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  1. German Green Party leader Cem Özdemir stripped of immunity over cannabis plant

    16 January 2015
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    Like countless people around the world, German politician Cem Özdemir took part in the Ice Bucket Challenge last summer.

  2. Drug possession arrests double in past six years across NSW

    27 November 2014
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    The number of people arrested for possessing drugs in New South Wales (Australia) has doubled over the past six years, with NSW leading a national trend towards increased law enforcement directed at individual drug users. Yet the spike in arrests appears to have done nothing to stem the tide of drug use, with the state this week hitting the 1 million mark for the number of people who have recently used illicit drugs. The data comes as the NSW Bar Association released a report finding drug prohibition has been a failure and calling for reform. (Fact sheet: Cannabis and the law)

  3. Prohibition is not working: the case for sanity in the war on drugs

    29 October 2014
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    The House of Commons will today debate whether to rethink the war on drugs. While it is only a backbench business debate, and is therefore not binding, it still represents a step towards reviewing the UK’s drug laws. There is a simple reason why the UK’s drug policy is so expensive and ineffective: the law is so old. Policy is still dictated by the 1971 Misuse of Drugs Act, signed into law shortly after the 1971 UN Convention on Drugs. In 43 years since, the approach has failed catastrophically.

  4. drugwar-mexico

    War on illegal drugs failing, medical researchers warn

    01 October 2013
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    The global “war on drugs” has been such a failure that illegal substances are now cheaper and purer than at any period over the past two decades, warns a new report by the Vancouver-based International Centre for Science in Drug Policy. Data from seven international government-funded drug surveillance systems show that drug use should be considered a public health rather than a criminal justice issue.

  5. Is the war on drugs nearing an end?

    07 April 2013
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    For four decades, libertarians, civil rights activists and drug treatment experts have stood outside of the political mainstream in arguing that the war on drugs was sending too many people to prison, wasting too much money, wrenching apart too many families -- and all for little or no public benefit. They were always in the minority. But a sign of a new reality emerged: for the first time in four decades of polling, the Pew Research Center found that more than half of Americans support legalizing marijuana.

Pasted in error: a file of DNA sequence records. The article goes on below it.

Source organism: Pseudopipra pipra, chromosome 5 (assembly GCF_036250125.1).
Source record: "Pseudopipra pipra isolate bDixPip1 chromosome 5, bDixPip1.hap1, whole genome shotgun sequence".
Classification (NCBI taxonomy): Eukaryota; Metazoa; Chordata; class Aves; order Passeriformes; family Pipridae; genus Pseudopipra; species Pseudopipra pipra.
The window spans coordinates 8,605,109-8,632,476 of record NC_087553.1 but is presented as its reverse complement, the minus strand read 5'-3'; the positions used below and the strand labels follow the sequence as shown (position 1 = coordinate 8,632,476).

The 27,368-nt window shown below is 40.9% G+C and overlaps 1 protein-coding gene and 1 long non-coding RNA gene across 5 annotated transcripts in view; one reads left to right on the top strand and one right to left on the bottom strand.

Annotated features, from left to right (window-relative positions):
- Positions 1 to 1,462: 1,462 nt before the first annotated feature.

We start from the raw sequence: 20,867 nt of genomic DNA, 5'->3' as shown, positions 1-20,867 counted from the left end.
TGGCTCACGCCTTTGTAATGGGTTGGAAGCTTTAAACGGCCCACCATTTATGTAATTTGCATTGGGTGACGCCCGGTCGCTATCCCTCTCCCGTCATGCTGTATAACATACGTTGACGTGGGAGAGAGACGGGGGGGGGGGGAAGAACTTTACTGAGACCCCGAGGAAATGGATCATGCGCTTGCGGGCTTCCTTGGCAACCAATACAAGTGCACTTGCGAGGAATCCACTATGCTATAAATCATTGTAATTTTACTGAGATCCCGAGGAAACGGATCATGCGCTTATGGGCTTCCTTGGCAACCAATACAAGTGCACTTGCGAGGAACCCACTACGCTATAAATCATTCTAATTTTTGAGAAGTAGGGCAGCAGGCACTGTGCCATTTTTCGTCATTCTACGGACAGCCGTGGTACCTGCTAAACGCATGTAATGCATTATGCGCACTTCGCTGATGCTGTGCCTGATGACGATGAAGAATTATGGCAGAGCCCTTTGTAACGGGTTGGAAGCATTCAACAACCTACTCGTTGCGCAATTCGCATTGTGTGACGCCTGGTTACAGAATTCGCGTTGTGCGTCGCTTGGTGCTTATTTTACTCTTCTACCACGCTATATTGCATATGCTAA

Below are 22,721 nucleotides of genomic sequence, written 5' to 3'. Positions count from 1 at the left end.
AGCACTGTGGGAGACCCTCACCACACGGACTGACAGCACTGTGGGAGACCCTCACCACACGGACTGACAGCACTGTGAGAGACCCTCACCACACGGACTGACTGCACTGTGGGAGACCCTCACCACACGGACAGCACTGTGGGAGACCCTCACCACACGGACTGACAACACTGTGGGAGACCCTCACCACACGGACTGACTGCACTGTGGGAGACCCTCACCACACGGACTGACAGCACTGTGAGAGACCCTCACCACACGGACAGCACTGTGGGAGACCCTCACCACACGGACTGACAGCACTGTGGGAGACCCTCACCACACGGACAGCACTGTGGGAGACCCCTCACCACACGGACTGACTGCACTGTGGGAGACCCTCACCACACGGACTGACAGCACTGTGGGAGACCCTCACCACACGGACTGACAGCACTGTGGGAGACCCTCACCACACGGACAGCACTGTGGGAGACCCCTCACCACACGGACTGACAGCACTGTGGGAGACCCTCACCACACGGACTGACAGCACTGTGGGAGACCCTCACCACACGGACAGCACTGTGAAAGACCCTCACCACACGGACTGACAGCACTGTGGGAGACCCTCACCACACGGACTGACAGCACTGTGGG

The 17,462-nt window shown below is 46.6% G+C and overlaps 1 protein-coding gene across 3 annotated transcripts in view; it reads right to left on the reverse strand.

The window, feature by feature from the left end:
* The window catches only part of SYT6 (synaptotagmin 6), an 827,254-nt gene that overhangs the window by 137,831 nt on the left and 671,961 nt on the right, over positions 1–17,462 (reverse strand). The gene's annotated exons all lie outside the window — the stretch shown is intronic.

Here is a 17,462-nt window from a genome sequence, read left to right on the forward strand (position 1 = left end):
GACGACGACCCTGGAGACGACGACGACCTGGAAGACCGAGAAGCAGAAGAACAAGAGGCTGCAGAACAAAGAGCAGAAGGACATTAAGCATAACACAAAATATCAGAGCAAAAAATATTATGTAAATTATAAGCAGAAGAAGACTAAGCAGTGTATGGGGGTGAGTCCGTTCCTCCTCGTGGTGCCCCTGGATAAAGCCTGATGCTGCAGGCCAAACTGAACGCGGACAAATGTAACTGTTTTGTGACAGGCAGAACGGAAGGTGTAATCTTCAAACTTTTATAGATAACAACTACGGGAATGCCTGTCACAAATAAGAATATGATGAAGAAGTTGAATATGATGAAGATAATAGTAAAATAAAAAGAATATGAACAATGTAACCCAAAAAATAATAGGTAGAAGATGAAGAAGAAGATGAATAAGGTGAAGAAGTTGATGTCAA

6. After 33 years, I can no longer ignore the evidence on drugs

    07 June 2012
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    "As a 33-year police practitioner who was commissioner of the Australian Federal Police during the 'tough on drugs' period, I fully understand the concerns of those who argue there is no reason to reconsider drug policy and I shared many of them until recent years," the former commissioner of the Australian Federal Police and director of the Australia 21 think tank, Mick Palmer, writes. "The reality is that, contrary to frequent assertions, drug law enforcement has had little impact on the Australian drug market. This is true in most countries in the world."

  7. The great debate that no one's talking about

    David Marr
    03 December 2011
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    Scientists, lawyers, police, social workers, doctors and directors of public prosecution are pleading for change but no political party will touch the issue in Australia. Public debate on the subject remains as primitive as ever. After all these years we are still dealing with the basics – over and over again. That's no accident. It's what moral panic driven by some media does.

  8. The War on Drugs - Count the Costs and Explore the Alternatives

    23 March 2011
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    The war on drugs creates massive costs, resulting from the enforcement-led approach that puts organised crime in control of the trade. It is time to count these costs and explore the alternatives, using the best evidence available, to deliver a safer, healthier and more just world.